Author: Andrea Kowalczyk, RDH, BS– – Dental Hygiene Performance Coach – Enhanced Hygiene
Offering Oral Home Care Products in the Dental Practice
Has your practice or group struggled with the matter of selling oral home care products in the office? Has there been disagreement on which products to sell, or if you should sell any at all?
In today’s consumer driven economy, offices will need to decide if they are going to offer oral health care products for sale. Some examples of these products include; prescription strength fluoride paste, chlorhexidine rinse, teeth whitening strips, power brushes, breath products, water flossers, and xylitol. There are pros and cons to selling or not selling each, and the fact that there are so many to choose from in each category does not make the decisions any easier! Let’s see if we can take the some of the guess work out of this common dilemma!
First, the Benefits:
Convenience: Offering products at the office is convenient for patients. There is no extra trip to the store or pharmacy, which many patients will neglect to make. Once out of the office, folks tend to turn their attention to other things.
Safety: You know what they are getting; you won’t worry that they are using a substandard or inferior product.
Effectiveness: Patients receive personalized instruction; a benefit when the product is technique sensitive, such as a power brush.
Compliance: Increased patient compliance. Patients are more likely to commit to using products they purchase from a professional.
Practice Builder: If the product works well for the patient, it’s an effective marketing tool for your practice. “Dr. Smith sold me these white strips, and they worked great! You should go and see him!”
Increased Revenue if products are priced properly.
Consider Potential Pitfalls:
If the staff is not adequately trained on the benefits of a product, they won’t recommend it, and the product will collect dust in your inventory closet.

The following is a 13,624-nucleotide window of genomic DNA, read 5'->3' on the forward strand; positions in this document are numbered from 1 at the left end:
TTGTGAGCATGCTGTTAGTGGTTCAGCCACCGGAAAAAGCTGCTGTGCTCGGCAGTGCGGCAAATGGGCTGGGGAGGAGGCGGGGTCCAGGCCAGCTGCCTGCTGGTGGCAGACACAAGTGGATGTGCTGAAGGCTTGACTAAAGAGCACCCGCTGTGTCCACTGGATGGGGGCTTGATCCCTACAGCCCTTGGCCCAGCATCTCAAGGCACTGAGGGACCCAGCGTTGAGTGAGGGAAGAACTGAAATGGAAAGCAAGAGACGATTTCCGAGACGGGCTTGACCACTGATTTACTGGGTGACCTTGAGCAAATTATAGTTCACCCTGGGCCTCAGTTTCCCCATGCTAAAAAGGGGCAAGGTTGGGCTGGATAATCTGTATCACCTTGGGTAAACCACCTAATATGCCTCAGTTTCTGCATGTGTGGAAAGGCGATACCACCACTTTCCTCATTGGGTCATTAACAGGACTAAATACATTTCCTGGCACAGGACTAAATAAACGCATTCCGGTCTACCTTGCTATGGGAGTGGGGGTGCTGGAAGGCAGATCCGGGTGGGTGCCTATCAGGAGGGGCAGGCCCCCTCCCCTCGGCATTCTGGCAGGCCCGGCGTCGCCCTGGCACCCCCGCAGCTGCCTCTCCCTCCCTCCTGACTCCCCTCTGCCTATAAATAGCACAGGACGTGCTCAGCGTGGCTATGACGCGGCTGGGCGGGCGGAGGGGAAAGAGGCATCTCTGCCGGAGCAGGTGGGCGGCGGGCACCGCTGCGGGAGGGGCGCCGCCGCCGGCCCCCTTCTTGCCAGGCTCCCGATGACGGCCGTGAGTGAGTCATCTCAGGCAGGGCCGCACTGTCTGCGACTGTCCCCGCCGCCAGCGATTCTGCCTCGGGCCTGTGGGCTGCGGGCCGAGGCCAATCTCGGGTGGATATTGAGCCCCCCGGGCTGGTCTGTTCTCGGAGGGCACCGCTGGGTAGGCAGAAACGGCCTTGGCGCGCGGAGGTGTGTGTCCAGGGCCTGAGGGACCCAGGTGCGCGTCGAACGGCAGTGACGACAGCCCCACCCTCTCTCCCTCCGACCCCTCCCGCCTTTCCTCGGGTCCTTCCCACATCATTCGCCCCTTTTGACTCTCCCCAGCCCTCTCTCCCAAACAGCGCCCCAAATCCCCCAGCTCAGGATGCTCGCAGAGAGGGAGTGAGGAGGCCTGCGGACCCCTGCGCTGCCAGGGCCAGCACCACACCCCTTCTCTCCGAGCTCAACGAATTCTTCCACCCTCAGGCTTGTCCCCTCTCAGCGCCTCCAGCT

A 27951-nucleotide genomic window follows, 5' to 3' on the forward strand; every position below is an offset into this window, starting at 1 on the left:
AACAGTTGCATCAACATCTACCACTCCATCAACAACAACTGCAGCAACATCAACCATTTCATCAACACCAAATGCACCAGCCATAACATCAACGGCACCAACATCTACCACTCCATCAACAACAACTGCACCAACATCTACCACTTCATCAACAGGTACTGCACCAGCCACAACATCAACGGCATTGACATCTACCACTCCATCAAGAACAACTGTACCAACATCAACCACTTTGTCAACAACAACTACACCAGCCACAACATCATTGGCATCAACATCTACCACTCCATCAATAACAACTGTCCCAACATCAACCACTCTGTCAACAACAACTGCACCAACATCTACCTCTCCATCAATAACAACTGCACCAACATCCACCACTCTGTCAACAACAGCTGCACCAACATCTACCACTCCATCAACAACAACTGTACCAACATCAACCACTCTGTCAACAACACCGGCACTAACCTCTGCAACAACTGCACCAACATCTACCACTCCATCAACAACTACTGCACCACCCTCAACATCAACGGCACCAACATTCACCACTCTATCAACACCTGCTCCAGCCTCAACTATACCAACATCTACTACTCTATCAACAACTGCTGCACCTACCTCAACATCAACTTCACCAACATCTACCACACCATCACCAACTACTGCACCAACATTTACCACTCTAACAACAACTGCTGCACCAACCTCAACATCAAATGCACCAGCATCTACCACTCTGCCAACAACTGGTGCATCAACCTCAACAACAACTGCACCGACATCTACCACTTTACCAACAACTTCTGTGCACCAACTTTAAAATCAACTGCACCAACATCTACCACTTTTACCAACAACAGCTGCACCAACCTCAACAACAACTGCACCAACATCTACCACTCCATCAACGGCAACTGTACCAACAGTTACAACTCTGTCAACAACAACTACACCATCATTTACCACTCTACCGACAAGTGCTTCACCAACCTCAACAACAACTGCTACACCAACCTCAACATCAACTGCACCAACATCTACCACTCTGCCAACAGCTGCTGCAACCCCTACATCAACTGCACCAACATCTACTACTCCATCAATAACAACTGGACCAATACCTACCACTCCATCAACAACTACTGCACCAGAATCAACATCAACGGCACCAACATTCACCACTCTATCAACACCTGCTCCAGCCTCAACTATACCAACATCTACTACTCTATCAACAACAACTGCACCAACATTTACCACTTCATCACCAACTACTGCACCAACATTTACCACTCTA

If the staff does not believe in a products effectiveness, they won’t want to recommend it, and if they do recommend it, they won’t sound convincing.
Too many types and brands of products are less likely to move. Staff has too many indications and specifications to remember, and patients will be confused.
Overpriced products do not sell well.
Now that we’ve explored some advantages and disadvantages of selling oral home care products, what is the final answer? Only your group can decide that, but allow me to shed some light on the subject based on my experience: Selling products out of the office is a good thing, if you sell the right ones. How can you be sure you are recommending and dispensing the right ones? Consider the following:
Compliance is Key: Ask if compliance important for the proper use and effectiveness of a product? If so, then you should dispense it. Prescription strength fluoride is an ideal product to dispense out of the office. It requires a prescription if not purchased from you, it requires some verbal instruction, and proper compliance is critical. The same would be true for CHX rinse.
Personalized Instruction: If detailed personalized instruction is warranted for a product, consider dispensing it. If a patient has no experience with a power brush, they will need some education and perhaps a demonstration on how to use it to its best advantage. Power brushes are great for those who have poor homecare, orthodontics, limited ability to perform homecare, and those who have periodontal disease or high plaque loads.
Avoid products that must be purchased fairly often. An over the counter mouthwash for fresh breath, in my opinion, is best left off the list off of products dental practices should sell. The same is true for OTC strength toothpaste. Patients can likely get these cheaper in the supermarket than we can sell them for. It is perfectly acceptable to offer patients recommendations and coupons, however.
Pick One: I advise that practices pick one product in each category, and commit to being experts on it. Patients will be confused if you offer two brands of power brush or whitening formula. They will wonder which is superior. Telling patients it is a “personal preference” only adds to their confusion and implies that neither brush has distinctive qualities. When you offer one brand or line, you can develop a relationship with that manufacturer and get superior staff training and pricing.
Educate staff: Whichever products you choose to offer, ensure staff knows it backwards and forwards and believes in its effectiveness. Have lunch n learns to educate staff, and encourage questions. Offer employee discounts on products you sell, so that staff can try products for themselves.
Price it Right: Ensure your price is reasonable and attractive for patients, and at the same time, that you are making a profit after figuring in time for patient education and any provider incentives.
Dispense only to patients of record: I advise against dispensing products to “walk ins” or those who are not patients of record.
I hope that this break down takes some of the uncertainty out of choosing the right products to dispense out of your practice. If done with careful consideration, dispensing certain products can benefit your patients and your practice!